The Square Array Void Mapping (or SAVM) seismic method is used to identify ground fissures and open voids that may affect structures built over, or adjacent to such features. It is relatively simple to deploy and can be applied to investigation beneath existing structures. The method is designed to identify and map discontinuities with greater sensitivity to these features than linear surface wave methods designed to derive the shear wave velocity structure for geotechnical design. The SAVM method uses a square array of standard single-component geophones and engineering-scale impact or vibratory sources to map variations in seismic surface wave parameters underlying the square in a frequency band corresponding to the depth range of interest.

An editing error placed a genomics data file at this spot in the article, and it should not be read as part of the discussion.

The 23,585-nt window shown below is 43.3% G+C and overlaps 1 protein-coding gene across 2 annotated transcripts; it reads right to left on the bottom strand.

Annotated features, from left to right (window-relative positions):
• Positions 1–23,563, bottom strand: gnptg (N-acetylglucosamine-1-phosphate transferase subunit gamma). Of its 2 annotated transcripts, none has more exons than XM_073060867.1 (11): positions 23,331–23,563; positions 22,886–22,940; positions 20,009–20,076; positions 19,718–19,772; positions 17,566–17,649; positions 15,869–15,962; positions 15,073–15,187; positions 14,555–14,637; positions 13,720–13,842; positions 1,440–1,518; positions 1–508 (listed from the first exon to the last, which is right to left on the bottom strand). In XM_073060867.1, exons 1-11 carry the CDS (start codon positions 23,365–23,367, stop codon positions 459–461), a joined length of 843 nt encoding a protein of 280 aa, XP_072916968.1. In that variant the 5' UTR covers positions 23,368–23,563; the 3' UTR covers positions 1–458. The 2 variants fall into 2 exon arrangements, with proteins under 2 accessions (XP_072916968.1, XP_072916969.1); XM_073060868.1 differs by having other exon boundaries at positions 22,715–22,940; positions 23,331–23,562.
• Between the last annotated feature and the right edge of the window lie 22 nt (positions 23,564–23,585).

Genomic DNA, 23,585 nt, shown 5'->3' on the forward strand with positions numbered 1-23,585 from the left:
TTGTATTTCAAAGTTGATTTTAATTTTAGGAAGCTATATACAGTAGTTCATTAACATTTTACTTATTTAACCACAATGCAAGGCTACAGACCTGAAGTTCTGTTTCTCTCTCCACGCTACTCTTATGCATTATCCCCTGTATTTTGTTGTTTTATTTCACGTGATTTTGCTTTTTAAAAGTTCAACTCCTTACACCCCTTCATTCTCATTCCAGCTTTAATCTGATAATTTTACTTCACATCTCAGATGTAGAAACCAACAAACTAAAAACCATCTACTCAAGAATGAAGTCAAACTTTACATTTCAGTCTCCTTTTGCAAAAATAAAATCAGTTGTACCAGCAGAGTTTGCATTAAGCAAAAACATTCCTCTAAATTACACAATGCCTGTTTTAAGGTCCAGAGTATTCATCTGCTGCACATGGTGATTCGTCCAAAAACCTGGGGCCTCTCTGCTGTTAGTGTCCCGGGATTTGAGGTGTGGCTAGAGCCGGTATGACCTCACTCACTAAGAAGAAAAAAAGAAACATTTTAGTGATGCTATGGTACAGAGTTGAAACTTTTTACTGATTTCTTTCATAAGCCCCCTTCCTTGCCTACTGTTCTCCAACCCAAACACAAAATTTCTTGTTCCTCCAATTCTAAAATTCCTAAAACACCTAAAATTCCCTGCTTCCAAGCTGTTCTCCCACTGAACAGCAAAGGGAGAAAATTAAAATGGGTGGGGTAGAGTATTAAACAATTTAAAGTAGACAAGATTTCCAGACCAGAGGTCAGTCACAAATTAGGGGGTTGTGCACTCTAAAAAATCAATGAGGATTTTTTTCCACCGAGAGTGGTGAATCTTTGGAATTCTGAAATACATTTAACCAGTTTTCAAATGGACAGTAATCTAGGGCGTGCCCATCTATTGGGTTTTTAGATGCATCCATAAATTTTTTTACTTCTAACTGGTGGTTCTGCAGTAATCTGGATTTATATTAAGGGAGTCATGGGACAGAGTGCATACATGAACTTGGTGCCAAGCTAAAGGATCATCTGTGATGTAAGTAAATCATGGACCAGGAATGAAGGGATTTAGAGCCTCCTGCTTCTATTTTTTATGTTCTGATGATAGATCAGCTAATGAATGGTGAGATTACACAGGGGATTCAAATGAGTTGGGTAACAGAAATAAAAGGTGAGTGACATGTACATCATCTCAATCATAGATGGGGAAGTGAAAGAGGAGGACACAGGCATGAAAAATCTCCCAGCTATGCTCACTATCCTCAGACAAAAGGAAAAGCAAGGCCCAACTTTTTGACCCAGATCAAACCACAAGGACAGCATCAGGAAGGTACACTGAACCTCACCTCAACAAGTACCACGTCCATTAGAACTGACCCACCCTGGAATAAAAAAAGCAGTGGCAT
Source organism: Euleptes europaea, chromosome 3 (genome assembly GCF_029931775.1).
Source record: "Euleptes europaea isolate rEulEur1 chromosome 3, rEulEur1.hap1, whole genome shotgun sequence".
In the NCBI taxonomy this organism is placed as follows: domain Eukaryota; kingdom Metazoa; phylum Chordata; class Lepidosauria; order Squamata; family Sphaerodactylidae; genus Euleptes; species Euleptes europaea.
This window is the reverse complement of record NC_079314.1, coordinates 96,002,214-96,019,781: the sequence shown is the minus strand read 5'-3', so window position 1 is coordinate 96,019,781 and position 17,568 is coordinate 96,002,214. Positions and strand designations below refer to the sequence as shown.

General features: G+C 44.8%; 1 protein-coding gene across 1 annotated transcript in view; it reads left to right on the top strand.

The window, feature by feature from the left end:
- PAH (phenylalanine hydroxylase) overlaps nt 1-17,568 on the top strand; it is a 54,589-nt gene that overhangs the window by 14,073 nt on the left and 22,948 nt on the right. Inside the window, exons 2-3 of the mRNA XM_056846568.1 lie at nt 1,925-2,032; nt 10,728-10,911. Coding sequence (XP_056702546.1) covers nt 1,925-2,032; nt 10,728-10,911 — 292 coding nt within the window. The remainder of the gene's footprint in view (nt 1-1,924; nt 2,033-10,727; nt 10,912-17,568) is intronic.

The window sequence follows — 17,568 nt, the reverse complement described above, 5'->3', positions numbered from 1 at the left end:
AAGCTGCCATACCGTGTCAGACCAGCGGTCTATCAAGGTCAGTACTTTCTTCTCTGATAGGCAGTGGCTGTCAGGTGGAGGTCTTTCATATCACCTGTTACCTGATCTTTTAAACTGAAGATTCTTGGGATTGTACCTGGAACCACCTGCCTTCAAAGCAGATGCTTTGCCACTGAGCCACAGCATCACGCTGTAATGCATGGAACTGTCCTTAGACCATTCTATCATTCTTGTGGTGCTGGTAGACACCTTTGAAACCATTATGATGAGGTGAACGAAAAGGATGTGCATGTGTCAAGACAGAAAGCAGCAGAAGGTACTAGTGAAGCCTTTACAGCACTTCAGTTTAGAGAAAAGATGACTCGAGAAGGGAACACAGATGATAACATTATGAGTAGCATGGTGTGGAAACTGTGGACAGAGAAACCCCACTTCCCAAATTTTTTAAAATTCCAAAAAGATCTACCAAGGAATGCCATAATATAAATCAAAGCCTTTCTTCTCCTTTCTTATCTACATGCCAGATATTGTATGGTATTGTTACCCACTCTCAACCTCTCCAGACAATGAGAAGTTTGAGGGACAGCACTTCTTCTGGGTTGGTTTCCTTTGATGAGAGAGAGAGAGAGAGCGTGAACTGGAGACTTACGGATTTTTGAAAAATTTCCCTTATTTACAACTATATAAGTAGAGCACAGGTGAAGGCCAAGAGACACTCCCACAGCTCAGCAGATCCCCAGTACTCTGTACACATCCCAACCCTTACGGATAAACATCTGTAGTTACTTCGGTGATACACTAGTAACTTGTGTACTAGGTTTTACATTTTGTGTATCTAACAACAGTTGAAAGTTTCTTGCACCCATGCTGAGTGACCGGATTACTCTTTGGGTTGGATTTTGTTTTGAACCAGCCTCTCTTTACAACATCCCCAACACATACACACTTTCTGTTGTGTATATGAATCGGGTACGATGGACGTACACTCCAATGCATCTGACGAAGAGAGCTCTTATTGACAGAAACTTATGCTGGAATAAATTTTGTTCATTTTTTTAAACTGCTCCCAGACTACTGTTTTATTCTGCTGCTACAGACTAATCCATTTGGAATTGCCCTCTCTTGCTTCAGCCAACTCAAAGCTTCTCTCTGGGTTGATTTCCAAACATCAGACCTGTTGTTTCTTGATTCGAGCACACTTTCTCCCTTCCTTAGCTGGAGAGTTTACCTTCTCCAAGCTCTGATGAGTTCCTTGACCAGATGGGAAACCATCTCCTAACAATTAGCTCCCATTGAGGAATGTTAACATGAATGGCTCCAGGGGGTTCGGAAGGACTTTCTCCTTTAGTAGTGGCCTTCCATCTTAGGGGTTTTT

SAVM data were collected over a series of adjacent squares along the edge of the footprint of a planned greenhouse expansion in Guanajuato, Mexico. Extensive linear ground cracks had formed beneath the existing greenhouse as the result of subsurface erosion of soil beneath a discontinuous carbonate soil layer that created voids, which subsequently collapsed. The dimensions of the greenhouse expansion required 14 square arrays of 48-meters by 48-meters to cover the perimeter of the footprint. In addition, SAVM data were collected outside the footprint in a 36-meter by 36-meter square array as a test over the projection of a known ground fissure that developed beneath the existing greenhouse. Spacing between geophones was 3 meters and a cross of geophones was located within the center of the square. A slide hammer source was used at offset 2 meters outside the nearest geophone around the edge of the square. The data were analyzed for surface wave attributes and seismic refraction velocity variations that are indicative of disruptions in the subsurface caused by ground fissures. These anomalies include a decrease in seismic wave velocities, amplitude changes or scattering. Since the fissures are linear and have a significant extent, the absence of identified fissures within the perimeter squares would indicate the absence of fissures within the full footprint of the new greenhouse.